It's been two-hat weather here...I have to pull on one wool cap over the other. It's only been about 14 degrees or so (that's –10 if you live in Celsius-land), but it's also been windy. It's the wind that gets you.
By the way, did you know that you lose about 15 degrees of temperature tolerance over an average lifespan? Old people really do get cold more easily, because our metabolisms lose adaptability, or responsiveness, and can't adjust as easily. Just like getting more presbyopic. (I'm fascinated by aging. It's really interesting, and I'm enjoying observing the effects.)
A week or so ago we had some rain and snowmelt, and there was a constant roaring coming from over by the creek. Now, after a handful of days sub-freezing temperatures, suddenly the creek is quiet.
The waterfall's frozen. There's still water running, but it's mostly underneath thick encrustations of ice. Sound insulation!
These pictures were taken with my new-to-me used Fujifilm XF 18–55mm lens, by the way. Both pics started out soft, but reducing them to blog size hides that fact. And I'm not sure yet why they were soft. I'm not sure I got a good copy of the lens; but downloading the latest lens firmware helped a lot more than I imagined it would. It's a very sharp lens when everything goes right, but it's going to be a while before I know it well enough to trust it. There's so much to test with these dang zooms! And so much more that can be going wrong. I always worry about buying used lenses. It's too easy for me to imagine that I got a lens that some other photographer tested and found to be a bad sample.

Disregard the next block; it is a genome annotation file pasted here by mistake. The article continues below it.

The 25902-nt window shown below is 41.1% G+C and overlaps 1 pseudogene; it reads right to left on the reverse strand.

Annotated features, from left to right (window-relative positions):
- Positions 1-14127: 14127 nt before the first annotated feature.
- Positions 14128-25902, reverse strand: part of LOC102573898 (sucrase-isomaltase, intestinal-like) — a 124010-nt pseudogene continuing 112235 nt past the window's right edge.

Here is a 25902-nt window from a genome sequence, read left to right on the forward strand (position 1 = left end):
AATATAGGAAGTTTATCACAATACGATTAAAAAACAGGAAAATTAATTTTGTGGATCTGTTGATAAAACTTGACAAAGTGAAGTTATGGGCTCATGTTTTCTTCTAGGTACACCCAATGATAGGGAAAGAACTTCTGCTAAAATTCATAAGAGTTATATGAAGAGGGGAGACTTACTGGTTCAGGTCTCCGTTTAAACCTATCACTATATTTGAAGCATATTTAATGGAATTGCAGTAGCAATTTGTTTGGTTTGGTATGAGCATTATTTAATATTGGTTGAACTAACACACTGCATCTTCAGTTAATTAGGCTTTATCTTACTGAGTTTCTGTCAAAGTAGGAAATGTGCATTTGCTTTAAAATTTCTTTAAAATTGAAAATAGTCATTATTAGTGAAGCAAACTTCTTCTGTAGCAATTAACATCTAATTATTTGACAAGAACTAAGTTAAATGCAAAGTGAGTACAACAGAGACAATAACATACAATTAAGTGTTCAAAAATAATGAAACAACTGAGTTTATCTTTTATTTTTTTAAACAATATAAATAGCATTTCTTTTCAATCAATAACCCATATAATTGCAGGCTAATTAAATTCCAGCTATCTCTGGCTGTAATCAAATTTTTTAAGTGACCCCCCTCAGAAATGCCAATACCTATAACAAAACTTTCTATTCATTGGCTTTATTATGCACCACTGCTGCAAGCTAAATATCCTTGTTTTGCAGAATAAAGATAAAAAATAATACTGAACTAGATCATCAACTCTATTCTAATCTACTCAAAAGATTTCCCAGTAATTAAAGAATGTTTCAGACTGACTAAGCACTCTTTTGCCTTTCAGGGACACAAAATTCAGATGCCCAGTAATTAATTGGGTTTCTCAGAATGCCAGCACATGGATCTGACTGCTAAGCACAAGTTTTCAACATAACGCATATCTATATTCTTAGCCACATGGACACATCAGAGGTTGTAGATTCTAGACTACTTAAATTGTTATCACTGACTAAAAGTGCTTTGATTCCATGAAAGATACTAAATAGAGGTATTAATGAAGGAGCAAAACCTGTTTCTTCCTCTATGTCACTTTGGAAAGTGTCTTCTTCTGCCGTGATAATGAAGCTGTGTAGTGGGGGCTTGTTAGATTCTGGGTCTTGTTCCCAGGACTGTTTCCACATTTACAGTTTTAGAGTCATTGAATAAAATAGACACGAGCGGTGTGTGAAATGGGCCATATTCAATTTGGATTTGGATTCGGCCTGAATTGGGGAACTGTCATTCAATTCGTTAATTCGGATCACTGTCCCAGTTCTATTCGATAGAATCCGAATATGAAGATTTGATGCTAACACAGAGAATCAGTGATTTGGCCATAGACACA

Off to the backyard to fling the ball for the white dog, and Brrrrr.
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Featured Comments from:
Scott DeMello: "I also shoot with Fuji. Over the past year I have slowly converted to shooting mostly with primes, but I do have the 10–24mm, 18–55mm and the 55–200mm. My memory is that with the 18–55mm you should not have the IS on all the time. I remember that this was my first Fuji Lens after I switched from Canon. With my Canon IS lenses, unless I was mounted on a tripod, I could leave the IS on. With the Fuji 18–55mm though, I found you should only have it on in situations when it is needed, otherwise my images were soft."
Mike replies: Thanks Scott. Carl found that some of the early Pentax DSLRs that had SR were that way too.
David Miller: "Being parsimonious by nature, my outerwear tends to last for decades, giving me objective evidence of diminishing temperature tolerance. As a young fellow of 50 I wore a lightly insulated jacket until the temperature dropped below –10° (here in Celsius-land to the north of you), a short well insulated jacket to –20°, and a real parka below that. Now that I'm standing on the doorstep of 70, the well insulated jacket goes on at 0° (freezing point), the down parka at –10°, and to cope with anything below –20° I just bought a serious, heavy-weight, knee length, down-filled parka that's rated for 'Arctic Wear.'
"Oh, and a note on presbyopia—in our mid-forties my wife and I founded a Lilliputian publishing house named Byopia Press. (Our optometrist was among the few people who got the joke.)"